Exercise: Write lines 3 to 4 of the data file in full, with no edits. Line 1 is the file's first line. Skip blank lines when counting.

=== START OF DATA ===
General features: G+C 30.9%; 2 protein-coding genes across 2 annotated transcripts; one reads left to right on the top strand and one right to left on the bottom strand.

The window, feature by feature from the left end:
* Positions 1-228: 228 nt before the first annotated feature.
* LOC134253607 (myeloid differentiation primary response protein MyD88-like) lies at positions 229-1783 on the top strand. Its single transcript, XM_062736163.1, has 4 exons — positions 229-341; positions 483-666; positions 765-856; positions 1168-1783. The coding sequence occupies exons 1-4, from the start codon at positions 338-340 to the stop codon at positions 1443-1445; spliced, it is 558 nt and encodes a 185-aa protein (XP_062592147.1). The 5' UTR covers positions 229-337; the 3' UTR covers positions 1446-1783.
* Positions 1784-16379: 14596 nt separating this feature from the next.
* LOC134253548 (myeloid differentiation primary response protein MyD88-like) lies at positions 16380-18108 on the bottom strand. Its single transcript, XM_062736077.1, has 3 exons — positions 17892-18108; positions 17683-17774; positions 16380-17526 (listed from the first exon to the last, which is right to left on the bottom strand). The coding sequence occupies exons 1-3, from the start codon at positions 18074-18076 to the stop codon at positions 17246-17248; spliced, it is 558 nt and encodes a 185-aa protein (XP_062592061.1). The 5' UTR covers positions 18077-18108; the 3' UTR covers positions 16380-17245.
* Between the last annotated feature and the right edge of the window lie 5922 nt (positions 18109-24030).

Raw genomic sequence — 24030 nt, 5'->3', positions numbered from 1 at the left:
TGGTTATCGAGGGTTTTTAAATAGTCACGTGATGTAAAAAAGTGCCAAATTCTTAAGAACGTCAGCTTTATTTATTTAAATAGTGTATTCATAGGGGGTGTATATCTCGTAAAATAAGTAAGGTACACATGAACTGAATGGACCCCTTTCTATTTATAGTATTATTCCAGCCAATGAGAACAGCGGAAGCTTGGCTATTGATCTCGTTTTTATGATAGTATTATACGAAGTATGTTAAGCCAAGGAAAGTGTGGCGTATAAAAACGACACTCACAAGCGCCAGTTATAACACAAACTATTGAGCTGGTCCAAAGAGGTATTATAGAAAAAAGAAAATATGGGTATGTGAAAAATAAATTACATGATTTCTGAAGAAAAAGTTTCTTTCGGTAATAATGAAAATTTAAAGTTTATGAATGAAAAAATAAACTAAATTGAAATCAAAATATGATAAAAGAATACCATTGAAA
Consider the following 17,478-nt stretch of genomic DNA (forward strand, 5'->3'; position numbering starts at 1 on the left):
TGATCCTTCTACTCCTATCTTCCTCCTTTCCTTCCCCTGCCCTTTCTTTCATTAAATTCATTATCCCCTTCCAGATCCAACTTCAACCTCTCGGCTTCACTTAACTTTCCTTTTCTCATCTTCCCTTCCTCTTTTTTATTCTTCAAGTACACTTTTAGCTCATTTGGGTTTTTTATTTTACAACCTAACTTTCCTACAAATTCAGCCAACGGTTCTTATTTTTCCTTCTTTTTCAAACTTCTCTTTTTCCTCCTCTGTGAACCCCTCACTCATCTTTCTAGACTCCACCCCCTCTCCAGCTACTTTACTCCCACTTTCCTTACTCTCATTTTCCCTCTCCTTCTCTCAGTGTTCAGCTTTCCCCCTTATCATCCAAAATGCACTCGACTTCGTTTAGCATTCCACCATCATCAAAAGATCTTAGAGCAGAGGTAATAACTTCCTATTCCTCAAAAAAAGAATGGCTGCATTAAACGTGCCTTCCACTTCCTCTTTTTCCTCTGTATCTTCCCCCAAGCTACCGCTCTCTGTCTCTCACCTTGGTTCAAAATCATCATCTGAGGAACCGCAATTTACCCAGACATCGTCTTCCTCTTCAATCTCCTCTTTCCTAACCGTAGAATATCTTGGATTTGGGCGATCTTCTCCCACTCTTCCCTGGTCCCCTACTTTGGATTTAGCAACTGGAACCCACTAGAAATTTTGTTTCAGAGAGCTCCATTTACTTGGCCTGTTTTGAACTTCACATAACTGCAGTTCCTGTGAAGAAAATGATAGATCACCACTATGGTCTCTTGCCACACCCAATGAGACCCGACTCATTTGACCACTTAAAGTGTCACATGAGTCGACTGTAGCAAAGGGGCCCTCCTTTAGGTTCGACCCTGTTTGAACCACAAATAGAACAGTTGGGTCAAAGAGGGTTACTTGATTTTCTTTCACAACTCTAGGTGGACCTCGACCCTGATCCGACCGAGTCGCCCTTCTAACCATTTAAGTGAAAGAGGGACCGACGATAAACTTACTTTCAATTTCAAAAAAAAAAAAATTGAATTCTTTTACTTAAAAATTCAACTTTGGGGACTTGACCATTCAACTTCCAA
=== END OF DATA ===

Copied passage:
* Positions 1-228: 228 nt before the first annotated feature.
* LOC134253607 (myeloid differentiation primary response protein MyD88-like) lies at positions 229-1783 on the top strand. Its single transcript, XM_062736163.1, has 4 exons — positions 229-341; positions 483-666; positions 765-856; positions 1168-1783. The coding sequence occupies exons 1-4, from the start codon at positions 338-340 to the stop codon at positions 1443-1445; spliced, it is 558 nt and encodes a 185-aa protein (XP_062592147.1). The 5' UTR covers positions 229-337; the 3' UTR covers positions 1446-1783.